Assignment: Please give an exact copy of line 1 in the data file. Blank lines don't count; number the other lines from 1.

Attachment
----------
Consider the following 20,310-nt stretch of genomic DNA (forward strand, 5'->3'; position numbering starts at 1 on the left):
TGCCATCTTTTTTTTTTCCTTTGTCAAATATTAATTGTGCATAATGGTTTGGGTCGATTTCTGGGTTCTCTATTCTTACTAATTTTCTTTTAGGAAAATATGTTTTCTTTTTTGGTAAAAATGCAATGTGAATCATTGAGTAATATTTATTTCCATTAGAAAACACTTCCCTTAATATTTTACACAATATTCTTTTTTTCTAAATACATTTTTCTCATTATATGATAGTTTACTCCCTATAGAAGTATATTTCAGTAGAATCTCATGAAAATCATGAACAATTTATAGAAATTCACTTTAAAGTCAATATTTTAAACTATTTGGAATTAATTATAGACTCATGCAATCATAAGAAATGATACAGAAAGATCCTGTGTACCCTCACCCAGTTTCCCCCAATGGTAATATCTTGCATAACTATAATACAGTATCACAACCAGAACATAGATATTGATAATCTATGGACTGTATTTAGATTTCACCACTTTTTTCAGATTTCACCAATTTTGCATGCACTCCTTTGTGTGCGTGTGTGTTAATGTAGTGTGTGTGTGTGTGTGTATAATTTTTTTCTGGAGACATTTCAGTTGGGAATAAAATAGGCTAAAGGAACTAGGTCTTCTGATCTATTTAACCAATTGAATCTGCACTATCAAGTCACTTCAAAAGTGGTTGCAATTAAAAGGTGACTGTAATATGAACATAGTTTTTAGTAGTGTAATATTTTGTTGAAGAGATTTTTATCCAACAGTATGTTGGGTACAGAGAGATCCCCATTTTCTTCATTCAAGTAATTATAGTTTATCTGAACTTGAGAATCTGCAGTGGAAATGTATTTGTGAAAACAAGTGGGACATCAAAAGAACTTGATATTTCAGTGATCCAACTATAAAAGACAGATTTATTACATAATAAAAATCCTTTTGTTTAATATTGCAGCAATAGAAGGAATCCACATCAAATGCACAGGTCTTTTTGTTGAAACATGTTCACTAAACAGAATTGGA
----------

Consider the following 20,310-nt stretch of genomic DNA (forward strand, 5'->3'; position numbering starts at 1 on the left):